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Participant Distributions: Navigating SECURE 2.0 Changes

Participant Distributions: Navigating SECURE 2.0 Changes

August 28, 2023

In the ever-evolving landscape of retirement planning, staying informed about regulations is crucial. The SECURE 2.0 Act brings significant changes to participant distribution rules, impacting various aspects of retirement accounts. Below, we will explore these changes and their implications for individuals preparing for their retirement journey.

RMD Starting Age Evolution (Section 107)

The SECURE 2.0 Act introduces an upward shift in the RMD starting age. Previously set at 72, individuals can now breathe a bit easier as the age rises to 73, effective from January 1, 2023. Individuals who attain age 72 after 12/31/22, and age 73 before 1/1/30, the applicable RMD age is now 73. Even more liberating, the age threshold makes another leap to 75, starting January 1, 2033. Individuals who attain age 73 after 12/31/29, and age 74 before 1/1/33, their applicable RMD age is 75. This means an extended period for your investments to grow before mandatory distributions kick in. 

Small Balance Transfers (Section 304)

Under current regulations, transferring 401(k) accounts of former employees to IRAs is possible if their balance doesn't exceed $5,000. SECURE 2.0 enhances this limit to $7,000, allowing a larger number of individuals to consolidate their retirement accounts effectively. This enhancement, effective for distributions post-December 31, 2023, streamlines retirement planning.

Easing Hardship Withdrawals (Section 312)

The SECURE 2.0 Act introduces a self-certification option for hardship withdrawals. Under certain circumstances, employees can attest to experiencing a qualifying event, simplifying the process for taking hardship withdrawals. This change, effective for plan years starting after December 29, 2022, aims to make accessing funds during tough times more straightforward.

Disaster Relief and Retirement Funds (Section 331)

In the aftermath of federally declared disasters, the SECURE 2.0 Act provides permanent rules for utilizing retirement funds. Individuals affected by disasters occurring on or after January 26, 2021, can access up to $22,000 from their 401(k) plans, offering a financial lifeline when it's needed most.

Emergency Distributions (Section 115)

Emergencies strike without warning, and finances can feel the strain. The SECURE 2.0 Act recognizes this by offering exceptions to the additional 10% tax on early 401(k) distributions. If used for unforeseeable or immediate personal or family emergency expenses, these distributions are exempt from the penalty. Only 1 emergency distribution per year is allowed up to $1,000. The distribution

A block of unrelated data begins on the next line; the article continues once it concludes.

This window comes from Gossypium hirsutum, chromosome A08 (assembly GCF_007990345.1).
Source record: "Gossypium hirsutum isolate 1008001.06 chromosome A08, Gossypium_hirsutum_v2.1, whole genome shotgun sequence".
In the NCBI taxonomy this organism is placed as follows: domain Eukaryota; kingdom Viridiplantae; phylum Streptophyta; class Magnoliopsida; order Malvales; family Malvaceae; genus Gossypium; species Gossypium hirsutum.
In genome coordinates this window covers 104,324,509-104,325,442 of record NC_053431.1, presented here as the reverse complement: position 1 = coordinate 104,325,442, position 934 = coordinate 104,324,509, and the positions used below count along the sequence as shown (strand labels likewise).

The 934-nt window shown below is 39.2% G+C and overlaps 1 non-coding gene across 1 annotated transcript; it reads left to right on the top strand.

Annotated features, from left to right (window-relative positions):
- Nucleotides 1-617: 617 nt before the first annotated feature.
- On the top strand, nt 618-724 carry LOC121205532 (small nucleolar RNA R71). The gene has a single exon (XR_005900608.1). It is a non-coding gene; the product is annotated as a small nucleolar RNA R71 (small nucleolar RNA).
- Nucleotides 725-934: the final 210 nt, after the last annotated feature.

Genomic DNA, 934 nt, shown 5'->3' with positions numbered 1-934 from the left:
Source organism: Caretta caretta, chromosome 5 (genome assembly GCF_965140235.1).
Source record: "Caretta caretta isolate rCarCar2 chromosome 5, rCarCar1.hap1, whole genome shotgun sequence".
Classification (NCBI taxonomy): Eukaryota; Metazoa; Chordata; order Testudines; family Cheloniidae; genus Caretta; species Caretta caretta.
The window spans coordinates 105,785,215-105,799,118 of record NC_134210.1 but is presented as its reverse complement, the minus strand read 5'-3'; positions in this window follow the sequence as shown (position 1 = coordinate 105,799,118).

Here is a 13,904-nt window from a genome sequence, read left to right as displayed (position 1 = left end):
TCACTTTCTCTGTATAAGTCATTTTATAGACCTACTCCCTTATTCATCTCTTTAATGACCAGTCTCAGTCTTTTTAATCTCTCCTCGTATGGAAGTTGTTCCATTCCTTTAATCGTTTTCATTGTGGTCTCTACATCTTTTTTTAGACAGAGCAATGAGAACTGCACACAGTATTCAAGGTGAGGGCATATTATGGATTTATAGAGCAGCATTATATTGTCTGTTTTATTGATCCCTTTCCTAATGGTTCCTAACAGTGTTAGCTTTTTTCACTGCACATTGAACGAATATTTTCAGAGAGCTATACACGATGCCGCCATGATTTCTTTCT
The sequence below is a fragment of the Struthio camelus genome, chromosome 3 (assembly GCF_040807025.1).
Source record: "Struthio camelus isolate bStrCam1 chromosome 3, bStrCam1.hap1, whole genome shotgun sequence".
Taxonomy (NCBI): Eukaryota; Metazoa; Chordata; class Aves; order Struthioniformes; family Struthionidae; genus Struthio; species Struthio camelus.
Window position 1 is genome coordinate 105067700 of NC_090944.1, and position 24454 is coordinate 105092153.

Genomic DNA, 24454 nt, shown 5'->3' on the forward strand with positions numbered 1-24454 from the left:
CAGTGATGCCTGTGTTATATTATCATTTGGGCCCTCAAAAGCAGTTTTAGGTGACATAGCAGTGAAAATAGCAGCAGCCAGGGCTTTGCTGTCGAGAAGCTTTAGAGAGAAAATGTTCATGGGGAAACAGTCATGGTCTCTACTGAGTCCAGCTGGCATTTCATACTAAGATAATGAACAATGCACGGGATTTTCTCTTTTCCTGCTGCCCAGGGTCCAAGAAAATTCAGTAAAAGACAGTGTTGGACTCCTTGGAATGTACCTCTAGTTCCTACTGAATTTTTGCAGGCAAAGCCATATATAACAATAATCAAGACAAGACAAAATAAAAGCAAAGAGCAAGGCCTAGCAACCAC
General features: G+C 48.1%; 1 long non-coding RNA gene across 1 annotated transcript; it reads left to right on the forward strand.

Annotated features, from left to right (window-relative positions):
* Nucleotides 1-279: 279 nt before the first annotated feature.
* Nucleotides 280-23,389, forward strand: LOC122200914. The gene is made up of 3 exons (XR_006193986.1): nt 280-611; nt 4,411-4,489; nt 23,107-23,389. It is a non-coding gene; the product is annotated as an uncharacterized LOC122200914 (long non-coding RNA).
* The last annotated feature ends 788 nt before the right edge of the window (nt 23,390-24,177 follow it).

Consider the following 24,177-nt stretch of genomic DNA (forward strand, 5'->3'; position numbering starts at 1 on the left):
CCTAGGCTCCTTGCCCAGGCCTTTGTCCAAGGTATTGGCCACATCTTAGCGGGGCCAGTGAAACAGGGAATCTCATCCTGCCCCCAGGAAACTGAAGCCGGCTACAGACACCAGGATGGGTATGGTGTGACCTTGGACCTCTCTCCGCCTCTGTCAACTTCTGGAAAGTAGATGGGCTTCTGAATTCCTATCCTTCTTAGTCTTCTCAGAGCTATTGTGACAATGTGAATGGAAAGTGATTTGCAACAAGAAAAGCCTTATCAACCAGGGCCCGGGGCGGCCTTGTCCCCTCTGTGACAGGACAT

may be repaid to the plan within 3 years and a second distribution may be limited if repayment has not been made. This provision comes into play for distributions made post-December 31, 2023.

Expanded Penalty-Free Early Distributions (Section 314 and Section 326)

SECURE 2.0 introduces several exceptions to the 10% additional tax on early distributions. Notably, Section 314 offers penalty-free distributions to domestic abuse victims. Victims of domestic violence may withdraw up to the lesser of $10,000 or 50% of account balance. Distributions taken may be repaid over 3 years. This change, effective for distributions from December 31, 2023, provides a lifeline to those seeking to break free from abusive situations.

Additionally, Section 326 provides an exception to the 10% early distribution penalty for those with a terminal illness and was effective for distributions occurring after December 29, 2022.


Navigating retirement regulations can be as complex as charting a new course. The SECURE 2.0 Act brings forth transformative changes to retirement plan distribution rules, ensuring flexibility, compassion, and empowerment for individuals in their retirement journey. Stay informed, adapt, and plan wisely to make the most of your retirement plan.


Plan sponsors should consult with their plan providers to identify the necessary plan amendments for their individual retirement plan, as well as establish a timeline for their implementation.